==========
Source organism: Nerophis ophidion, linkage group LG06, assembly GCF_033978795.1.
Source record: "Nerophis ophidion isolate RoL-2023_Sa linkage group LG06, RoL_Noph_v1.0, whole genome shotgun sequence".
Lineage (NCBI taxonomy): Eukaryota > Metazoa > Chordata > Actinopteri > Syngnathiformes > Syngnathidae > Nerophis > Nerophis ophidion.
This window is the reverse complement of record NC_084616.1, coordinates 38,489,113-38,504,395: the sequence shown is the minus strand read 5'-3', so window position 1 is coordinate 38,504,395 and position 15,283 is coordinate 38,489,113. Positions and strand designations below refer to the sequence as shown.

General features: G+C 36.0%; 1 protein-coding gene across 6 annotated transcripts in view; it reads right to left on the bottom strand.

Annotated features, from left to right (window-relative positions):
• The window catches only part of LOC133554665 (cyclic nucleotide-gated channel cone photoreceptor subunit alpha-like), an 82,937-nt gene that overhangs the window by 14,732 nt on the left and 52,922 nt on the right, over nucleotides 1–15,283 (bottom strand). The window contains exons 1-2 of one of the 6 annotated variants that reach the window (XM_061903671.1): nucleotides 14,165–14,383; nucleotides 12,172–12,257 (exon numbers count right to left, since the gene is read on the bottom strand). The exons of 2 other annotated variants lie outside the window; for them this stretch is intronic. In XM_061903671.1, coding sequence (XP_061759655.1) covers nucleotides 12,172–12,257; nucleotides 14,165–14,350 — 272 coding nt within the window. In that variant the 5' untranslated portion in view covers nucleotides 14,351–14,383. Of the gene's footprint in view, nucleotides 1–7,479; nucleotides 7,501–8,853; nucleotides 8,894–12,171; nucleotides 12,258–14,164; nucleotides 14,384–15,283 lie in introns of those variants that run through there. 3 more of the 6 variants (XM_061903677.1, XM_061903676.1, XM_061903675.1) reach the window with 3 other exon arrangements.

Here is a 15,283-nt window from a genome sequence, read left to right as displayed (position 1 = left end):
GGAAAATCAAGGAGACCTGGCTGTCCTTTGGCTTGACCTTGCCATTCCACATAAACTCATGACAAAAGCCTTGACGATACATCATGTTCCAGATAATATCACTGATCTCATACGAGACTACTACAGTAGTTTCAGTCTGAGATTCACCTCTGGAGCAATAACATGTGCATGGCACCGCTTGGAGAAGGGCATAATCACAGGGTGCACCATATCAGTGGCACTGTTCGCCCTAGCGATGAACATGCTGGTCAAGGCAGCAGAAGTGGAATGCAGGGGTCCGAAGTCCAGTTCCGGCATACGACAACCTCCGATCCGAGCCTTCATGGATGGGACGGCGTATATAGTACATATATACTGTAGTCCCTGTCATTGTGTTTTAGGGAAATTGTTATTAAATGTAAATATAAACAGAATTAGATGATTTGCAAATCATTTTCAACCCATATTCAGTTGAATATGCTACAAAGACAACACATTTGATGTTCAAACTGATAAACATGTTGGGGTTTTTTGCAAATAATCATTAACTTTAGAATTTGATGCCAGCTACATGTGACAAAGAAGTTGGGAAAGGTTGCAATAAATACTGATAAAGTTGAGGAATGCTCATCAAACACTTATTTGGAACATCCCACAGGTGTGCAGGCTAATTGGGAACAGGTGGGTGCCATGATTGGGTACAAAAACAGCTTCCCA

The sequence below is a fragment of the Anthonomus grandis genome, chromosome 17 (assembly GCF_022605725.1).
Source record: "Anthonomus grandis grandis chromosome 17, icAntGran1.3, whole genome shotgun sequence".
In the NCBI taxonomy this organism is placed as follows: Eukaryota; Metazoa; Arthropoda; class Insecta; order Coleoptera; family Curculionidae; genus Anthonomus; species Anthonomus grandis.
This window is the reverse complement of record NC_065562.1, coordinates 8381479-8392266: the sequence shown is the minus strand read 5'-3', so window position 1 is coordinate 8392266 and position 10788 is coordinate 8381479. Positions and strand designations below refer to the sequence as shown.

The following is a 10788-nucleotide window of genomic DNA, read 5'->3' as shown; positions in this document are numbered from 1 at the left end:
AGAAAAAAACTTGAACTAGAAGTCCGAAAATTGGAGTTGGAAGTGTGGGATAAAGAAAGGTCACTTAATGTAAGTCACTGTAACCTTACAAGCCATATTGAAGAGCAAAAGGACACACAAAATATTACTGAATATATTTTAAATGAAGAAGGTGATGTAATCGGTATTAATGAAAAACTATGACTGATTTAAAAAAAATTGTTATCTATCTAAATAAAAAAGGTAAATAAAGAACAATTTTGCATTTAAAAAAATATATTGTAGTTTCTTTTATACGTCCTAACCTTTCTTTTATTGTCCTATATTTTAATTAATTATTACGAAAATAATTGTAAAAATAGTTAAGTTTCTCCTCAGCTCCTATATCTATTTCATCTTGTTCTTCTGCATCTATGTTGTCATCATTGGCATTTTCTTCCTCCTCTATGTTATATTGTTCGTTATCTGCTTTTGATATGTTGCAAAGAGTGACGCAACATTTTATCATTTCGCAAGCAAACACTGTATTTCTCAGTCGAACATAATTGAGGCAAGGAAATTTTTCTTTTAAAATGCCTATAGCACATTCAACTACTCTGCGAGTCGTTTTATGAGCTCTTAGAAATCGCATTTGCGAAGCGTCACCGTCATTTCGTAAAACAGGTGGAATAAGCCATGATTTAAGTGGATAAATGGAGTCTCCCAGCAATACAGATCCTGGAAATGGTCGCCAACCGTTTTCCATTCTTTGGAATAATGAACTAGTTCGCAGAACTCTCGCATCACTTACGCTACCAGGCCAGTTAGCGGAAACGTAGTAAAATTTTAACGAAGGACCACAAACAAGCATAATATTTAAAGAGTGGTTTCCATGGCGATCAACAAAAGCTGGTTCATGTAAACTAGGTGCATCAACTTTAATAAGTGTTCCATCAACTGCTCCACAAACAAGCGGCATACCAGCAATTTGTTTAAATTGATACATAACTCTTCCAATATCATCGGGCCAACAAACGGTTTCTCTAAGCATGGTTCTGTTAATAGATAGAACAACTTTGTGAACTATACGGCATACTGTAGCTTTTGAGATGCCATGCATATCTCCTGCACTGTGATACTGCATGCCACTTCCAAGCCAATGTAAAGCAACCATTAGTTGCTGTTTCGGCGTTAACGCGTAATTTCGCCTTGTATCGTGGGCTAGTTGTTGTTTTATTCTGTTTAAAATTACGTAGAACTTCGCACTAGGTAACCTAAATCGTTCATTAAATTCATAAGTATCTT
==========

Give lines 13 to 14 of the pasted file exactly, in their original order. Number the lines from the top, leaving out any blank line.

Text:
This window is the reverse complement of record NC_065562.1, coordinates 8381479-8392266: the sequence shown is the minus strand read 5'-3', so window position 1 is coordinate 8392266 and position 10788 is coordinate 8381479. Positions and strand designations below refer to the sequence as shown.

The following is a 10788-nucleotide window of genomic DNA, read 5'->3' as shown; positions in this document are numbered from 1 at the left end: